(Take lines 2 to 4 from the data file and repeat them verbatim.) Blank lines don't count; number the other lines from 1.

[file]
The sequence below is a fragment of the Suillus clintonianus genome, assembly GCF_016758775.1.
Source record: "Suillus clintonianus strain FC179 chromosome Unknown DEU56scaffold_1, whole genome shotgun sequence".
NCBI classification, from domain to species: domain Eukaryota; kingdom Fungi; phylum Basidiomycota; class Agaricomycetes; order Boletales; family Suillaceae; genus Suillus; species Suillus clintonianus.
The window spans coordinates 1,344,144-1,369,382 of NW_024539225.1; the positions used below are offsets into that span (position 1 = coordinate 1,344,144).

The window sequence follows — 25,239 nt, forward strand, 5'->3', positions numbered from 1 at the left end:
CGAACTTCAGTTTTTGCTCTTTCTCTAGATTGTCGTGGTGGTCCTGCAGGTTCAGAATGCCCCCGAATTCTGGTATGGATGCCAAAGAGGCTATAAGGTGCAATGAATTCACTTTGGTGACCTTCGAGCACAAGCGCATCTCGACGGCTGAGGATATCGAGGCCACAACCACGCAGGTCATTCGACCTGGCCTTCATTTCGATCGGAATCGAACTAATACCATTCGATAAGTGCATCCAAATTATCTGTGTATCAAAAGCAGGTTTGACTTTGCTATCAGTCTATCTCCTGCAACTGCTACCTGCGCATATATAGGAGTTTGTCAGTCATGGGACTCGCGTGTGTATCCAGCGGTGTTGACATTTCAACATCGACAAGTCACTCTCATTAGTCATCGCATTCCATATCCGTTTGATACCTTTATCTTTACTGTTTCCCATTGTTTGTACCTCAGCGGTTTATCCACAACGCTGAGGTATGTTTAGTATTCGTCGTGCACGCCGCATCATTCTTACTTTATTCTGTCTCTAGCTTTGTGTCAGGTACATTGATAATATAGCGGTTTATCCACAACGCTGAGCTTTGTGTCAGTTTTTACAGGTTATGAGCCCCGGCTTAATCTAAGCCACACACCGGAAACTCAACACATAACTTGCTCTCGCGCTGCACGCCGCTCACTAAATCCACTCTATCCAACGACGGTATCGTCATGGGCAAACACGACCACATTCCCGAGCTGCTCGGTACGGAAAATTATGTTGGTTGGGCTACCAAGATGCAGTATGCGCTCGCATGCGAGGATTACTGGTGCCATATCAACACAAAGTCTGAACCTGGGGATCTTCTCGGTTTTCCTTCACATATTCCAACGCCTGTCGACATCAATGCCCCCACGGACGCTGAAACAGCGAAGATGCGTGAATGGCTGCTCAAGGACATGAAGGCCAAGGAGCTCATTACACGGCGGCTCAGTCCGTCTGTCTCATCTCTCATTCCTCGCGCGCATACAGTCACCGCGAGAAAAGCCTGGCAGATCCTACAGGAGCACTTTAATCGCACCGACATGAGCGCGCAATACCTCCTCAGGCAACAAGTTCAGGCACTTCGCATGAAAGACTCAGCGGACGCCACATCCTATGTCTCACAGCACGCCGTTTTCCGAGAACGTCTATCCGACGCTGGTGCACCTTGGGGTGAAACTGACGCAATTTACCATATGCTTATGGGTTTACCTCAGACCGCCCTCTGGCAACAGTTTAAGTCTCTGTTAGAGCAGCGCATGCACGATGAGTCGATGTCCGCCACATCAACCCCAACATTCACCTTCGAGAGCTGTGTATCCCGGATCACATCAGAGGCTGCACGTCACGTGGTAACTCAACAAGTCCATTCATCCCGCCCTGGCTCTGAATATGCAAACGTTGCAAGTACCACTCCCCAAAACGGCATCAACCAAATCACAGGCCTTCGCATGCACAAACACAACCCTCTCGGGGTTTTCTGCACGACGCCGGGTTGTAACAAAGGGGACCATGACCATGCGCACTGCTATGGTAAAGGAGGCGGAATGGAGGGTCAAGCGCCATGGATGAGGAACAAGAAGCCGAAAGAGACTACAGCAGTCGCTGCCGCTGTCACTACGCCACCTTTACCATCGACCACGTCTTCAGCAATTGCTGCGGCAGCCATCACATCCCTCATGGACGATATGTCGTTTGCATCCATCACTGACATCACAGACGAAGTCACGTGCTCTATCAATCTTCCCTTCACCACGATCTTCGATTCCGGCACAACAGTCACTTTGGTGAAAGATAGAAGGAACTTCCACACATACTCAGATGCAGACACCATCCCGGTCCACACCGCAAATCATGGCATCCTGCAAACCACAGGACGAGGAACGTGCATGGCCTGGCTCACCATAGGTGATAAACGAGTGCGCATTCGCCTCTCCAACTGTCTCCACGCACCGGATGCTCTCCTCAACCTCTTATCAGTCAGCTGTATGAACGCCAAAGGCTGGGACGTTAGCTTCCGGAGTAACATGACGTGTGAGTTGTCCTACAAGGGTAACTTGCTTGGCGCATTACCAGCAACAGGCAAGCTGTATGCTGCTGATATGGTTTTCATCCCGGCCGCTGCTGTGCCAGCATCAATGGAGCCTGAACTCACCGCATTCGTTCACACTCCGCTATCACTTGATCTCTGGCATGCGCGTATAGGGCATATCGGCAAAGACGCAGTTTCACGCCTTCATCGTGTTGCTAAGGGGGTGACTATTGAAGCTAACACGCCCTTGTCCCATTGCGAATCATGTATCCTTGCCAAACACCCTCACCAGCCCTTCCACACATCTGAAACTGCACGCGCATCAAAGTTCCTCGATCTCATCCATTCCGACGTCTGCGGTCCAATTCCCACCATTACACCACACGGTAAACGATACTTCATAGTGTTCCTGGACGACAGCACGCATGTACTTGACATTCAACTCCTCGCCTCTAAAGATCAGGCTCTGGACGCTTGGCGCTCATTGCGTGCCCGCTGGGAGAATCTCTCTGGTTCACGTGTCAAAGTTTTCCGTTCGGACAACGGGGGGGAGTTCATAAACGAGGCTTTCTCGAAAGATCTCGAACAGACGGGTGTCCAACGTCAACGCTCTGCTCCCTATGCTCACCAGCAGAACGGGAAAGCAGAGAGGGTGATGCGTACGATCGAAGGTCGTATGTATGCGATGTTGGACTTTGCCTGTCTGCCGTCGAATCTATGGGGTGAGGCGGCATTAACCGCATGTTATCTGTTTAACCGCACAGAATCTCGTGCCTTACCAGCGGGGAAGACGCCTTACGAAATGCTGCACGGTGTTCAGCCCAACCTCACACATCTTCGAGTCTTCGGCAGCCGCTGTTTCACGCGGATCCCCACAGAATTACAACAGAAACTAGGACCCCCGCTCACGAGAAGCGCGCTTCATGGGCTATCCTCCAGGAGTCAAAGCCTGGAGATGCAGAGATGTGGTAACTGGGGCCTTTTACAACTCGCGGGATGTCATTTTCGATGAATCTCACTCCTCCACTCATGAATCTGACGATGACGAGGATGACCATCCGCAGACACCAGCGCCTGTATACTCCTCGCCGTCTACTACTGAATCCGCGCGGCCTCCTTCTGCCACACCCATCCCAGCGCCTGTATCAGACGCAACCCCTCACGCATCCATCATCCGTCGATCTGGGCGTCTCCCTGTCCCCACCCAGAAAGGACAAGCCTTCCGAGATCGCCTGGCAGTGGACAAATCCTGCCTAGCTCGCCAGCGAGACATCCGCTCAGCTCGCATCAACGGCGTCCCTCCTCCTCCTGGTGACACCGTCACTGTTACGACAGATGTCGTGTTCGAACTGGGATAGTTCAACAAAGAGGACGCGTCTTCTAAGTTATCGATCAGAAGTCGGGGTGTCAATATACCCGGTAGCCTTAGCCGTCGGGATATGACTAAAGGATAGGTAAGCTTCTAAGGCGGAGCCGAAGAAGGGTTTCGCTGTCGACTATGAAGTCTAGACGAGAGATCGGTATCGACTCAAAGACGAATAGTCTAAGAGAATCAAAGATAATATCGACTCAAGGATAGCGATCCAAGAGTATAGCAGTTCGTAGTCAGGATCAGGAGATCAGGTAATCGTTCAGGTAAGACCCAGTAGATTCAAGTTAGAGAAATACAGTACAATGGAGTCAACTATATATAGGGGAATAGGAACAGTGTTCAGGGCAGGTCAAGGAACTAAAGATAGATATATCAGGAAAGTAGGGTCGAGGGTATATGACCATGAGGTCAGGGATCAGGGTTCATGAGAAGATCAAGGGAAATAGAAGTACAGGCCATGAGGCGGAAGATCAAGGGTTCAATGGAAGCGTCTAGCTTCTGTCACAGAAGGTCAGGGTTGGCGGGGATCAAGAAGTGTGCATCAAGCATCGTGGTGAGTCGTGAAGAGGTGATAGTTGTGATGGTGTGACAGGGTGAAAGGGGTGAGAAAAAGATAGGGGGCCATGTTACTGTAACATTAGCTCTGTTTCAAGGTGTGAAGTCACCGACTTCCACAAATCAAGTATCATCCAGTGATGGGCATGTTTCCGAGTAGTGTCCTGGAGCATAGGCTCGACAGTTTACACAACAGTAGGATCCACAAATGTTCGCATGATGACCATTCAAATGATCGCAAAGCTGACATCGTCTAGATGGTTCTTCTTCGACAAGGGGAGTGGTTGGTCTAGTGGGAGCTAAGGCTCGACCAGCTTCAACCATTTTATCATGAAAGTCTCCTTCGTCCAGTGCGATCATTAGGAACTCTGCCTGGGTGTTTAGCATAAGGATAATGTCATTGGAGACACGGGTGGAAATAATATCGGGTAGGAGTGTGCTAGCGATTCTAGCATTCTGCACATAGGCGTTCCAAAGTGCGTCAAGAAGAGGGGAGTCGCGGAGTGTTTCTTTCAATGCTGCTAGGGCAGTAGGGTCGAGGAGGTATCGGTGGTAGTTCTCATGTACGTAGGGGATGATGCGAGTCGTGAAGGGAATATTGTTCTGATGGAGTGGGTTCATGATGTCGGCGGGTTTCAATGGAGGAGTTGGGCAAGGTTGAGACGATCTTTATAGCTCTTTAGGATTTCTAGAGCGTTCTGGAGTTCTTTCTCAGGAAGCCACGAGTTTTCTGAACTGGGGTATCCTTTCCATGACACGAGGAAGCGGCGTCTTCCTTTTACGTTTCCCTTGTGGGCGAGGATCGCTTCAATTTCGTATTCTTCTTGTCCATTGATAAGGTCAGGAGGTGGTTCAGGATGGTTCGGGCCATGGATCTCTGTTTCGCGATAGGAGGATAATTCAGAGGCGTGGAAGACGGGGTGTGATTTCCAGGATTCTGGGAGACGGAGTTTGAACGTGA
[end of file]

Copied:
Source record: "Suillus clintonianus strain FC179 chromosome Unknown DEU56scaffold_1, whole genome shotgun sequence".
NCBI classification, from domain to species: domain Eukaryota; kingdom Fungi; phylum Basidiomycota; class Agaricomycetes; order Boletales; family Suillaceae; genus Suillus; species Suillus clintonianus.
The window spans coordinates 1,344,144-1,369,382 of NW_024539225.1; the positions used below are offsets into that span (position 1 = coordinate 1,344,144).